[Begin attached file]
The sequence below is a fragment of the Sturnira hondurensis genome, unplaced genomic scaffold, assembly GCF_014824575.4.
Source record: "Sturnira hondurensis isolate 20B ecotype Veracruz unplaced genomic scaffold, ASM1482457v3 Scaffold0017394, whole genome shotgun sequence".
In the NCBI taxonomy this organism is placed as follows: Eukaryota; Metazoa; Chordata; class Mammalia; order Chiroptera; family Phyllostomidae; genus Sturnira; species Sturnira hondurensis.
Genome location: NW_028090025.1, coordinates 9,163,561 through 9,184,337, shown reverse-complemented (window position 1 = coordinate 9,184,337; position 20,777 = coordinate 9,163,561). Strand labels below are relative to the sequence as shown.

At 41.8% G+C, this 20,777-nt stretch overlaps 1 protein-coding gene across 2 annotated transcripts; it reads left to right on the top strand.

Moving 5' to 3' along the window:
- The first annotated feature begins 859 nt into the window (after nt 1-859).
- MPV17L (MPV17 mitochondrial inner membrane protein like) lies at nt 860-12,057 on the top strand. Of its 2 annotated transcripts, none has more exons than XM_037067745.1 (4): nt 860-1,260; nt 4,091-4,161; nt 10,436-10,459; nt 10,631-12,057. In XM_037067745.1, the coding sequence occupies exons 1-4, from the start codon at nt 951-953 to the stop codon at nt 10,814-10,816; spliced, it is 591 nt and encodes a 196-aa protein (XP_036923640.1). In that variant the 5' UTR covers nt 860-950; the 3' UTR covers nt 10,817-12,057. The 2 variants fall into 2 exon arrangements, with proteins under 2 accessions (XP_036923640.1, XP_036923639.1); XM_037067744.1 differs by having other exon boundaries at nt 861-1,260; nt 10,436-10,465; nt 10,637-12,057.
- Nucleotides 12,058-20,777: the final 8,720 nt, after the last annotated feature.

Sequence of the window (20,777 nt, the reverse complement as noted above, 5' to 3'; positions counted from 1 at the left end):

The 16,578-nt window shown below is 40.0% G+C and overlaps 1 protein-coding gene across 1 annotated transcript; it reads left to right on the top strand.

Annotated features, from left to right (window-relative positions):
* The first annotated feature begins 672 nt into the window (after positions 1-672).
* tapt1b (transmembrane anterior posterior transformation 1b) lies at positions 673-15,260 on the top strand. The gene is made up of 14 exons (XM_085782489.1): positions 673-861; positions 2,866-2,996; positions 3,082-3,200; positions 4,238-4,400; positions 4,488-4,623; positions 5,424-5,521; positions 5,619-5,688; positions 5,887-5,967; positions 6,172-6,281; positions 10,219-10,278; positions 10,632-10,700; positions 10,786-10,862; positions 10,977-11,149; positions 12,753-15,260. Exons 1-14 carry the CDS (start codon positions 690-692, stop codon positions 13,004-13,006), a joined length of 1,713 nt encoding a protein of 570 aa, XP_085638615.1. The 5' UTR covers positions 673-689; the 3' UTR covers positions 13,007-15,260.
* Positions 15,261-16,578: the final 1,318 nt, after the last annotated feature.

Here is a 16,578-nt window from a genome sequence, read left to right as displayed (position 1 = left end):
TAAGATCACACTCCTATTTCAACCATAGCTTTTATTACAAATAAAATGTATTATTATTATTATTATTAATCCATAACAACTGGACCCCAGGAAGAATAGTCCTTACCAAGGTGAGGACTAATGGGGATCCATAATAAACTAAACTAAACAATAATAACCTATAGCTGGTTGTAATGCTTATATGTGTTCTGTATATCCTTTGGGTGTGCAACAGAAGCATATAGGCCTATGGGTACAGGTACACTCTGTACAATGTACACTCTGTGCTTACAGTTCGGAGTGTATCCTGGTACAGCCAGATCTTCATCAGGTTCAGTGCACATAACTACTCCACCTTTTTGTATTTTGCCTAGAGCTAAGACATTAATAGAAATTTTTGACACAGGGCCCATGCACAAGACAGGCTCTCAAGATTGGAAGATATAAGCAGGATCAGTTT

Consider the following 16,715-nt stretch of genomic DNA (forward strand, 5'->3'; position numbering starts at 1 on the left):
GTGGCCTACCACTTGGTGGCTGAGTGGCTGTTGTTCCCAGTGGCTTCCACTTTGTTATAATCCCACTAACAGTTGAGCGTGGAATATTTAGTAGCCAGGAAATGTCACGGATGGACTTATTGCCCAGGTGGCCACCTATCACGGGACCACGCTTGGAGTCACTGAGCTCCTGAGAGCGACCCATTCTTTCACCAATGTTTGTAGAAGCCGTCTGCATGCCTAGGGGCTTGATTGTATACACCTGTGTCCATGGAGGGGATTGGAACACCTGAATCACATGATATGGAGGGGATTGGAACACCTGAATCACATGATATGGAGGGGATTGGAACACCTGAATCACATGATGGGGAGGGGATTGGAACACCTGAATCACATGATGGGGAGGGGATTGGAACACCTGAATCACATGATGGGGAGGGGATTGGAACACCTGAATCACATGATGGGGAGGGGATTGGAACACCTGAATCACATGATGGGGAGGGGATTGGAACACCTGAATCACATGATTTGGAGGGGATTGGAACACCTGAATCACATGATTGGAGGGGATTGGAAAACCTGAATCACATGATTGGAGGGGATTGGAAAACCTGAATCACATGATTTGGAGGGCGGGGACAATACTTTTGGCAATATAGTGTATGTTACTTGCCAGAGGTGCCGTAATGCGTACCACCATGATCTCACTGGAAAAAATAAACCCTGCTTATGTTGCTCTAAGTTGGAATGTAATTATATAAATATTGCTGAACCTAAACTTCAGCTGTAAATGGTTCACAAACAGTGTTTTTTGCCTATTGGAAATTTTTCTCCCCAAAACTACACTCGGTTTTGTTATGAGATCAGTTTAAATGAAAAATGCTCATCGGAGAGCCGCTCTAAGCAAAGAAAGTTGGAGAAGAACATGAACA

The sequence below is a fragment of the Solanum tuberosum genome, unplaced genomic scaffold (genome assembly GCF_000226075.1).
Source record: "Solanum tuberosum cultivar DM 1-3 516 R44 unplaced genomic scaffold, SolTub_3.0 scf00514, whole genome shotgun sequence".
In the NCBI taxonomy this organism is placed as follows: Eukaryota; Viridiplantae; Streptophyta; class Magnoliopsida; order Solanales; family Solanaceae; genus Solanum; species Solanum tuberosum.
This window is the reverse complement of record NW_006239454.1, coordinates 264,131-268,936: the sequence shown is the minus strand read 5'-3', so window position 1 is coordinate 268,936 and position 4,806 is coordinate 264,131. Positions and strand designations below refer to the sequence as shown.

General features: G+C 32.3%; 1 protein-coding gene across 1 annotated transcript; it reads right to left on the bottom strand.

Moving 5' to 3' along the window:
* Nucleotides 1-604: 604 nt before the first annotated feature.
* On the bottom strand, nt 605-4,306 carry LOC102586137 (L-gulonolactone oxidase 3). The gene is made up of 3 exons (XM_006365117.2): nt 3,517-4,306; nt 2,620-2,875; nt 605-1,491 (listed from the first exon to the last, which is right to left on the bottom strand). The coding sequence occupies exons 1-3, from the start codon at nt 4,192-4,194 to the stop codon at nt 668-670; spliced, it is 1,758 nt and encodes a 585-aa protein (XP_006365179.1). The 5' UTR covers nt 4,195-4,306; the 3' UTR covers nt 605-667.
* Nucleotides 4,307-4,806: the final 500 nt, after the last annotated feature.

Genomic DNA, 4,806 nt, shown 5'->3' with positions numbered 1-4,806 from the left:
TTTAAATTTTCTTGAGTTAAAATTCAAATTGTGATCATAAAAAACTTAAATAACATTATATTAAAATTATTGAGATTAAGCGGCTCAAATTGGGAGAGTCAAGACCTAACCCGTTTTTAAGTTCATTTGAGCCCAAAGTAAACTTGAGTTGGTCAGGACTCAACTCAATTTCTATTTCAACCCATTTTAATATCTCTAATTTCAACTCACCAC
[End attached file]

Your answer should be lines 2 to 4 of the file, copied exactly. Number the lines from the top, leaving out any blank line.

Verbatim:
Source record: "Sturnira hondurensis isolate 20B ecotype Veracruz unplaced genomic scaffold, ASM1482457v3 Scaffold0017394, whole genome shotgun sequence".
In the NCBI taxonomy this organism is placed as follows: Eukaryota; Metazoa; Chordata; class Mammalia; order Chiroptera; family Phyllostomidae; genus Sturnira; species Sturnira hondurensis.
Genome location: NW_028090025.1, coordinates 9,163,561 through 9,184,337, shown reverse-complemented (window position 1 = coordinate 9,184,337; position 20,777 = coordinate 9,163,561). Strand labels below are relative to the sequence as shown.